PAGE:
Lt. Gen. Shuja Pasha, who then headed Pakistan’s Inter-Service Intelligence (ISI) agency, made the admission to his CIA counterpart, Gen. Michael Hayden at a meeting in Washington in December 2008, according to Haqqani’s new book.
This is not new to India, but merely another confirmation of long-held suspicions. The book follows Pakistani-American Lashkar-e-Taiba operative David Headley’s revelations in a Mumbai special court earlier this year on the 26/11 attacks. To the uninitiated, David Coleman Headley is an American terrorist of Pakistani origin, and a spy who conspired with the LeT terror organization and Pakistani intelligence officers in plotting the 2008 Mumbai attacks. Headley is currently lodged in a US jail, where he is currently serving a prison sentence of 35 years for his role in the Mumbai attack. The revelations that Headley made were pretty sensational.
Headley confessed that he was ‘handled’ by senior officers in Pakistan’s premier spy agency, the ISI. Headley also confessed to having visited terror training camps in Pakistan, during the course of which he met and interacted with LeT commander Zaki-ur-Rehman Lakhvi and Jamaat-Ud-Dawa chief Hafiz Saeed. Haqqani’s book will once again put the focus back on the Pakistani military and intelligence establishment’s use of “non-state actors” to attack India’s sovereign interests.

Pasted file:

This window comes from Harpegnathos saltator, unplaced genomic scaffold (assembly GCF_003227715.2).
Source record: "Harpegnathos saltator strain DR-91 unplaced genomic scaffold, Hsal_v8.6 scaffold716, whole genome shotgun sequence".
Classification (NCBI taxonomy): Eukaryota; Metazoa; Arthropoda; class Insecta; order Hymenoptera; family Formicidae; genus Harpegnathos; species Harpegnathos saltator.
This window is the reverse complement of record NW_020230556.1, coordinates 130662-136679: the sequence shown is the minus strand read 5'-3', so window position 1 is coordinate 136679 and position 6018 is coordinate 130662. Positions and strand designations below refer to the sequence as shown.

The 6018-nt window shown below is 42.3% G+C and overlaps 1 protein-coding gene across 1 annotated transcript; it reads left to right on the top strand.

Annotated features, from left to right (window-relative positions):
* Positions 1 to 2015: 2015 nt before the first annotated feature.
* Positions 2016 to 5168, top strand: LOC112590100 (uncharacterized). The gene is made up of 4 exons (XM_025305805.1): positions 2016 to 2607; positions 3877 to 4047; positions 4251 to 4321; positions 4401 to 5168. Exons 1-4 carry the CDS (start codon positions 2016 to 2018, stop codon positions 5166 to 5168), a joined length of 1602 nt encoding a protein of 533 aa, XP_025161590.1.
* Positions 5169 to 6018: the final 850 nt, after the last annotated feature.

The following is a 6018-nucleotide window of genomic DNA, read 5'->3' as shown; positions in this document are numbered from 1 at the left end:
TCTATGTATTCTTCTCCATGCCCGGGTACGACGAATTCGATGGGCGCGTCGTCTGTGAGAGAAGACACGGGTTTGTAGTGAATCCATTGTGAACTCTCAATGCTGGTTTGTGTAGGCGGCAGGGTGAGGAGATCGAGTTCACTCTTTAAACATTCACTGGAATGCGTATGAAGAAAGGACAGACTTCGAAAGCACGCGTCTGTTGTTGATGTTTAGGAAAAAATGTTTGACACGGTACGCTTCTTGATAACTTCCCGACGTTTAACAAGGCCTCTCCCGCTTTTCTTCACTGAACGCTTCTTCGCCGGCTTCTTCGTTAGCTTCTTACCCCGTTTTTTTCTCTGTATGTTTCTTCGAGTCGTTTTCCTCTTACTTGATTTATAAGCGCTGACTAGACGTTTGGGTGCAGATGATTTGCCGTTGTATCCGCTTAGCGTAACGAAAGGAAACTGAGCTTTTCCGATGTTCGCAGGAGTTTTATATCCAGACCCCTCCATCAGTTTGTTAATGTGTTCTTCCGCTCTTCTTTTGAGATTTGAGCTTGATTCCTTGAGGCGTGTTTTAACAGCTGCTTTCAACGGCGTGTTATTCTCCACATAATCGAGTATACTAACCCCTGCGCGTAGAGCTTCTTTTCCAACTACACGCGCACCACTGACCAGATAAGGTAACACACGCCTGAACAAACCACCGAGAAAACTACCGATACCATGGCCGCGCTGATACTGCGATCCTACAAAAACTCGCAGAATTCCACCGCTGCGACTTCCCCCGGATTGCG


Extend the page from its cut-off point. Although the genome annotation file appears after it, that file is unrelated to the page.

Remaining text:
The lack of concrete legal action against Hafiz Saeed and Lakhvi before him has frustrated India’s attempts to bring the guilty to book. “The state is willing to crush jihadi groups that engage in violence against Pakistani citizens and security personnel but has no qualms about the mobilization of jihadis that target other countries, particularly India, Afghanistan, and even the United States,” Haqqani wrote in an earlier column.
“The problem with this policy has been that jihadi groups do not make the distinctions made by the government and often collaborate with each other on the ground.” What makes it worse in the Indian context is that some in the Pakistani establishment are unwilling to give up on the dream of keeping the Kashmir issue alive with the help of terrorists. But without any real help from the international community, there isn’t much India can hope to achieve.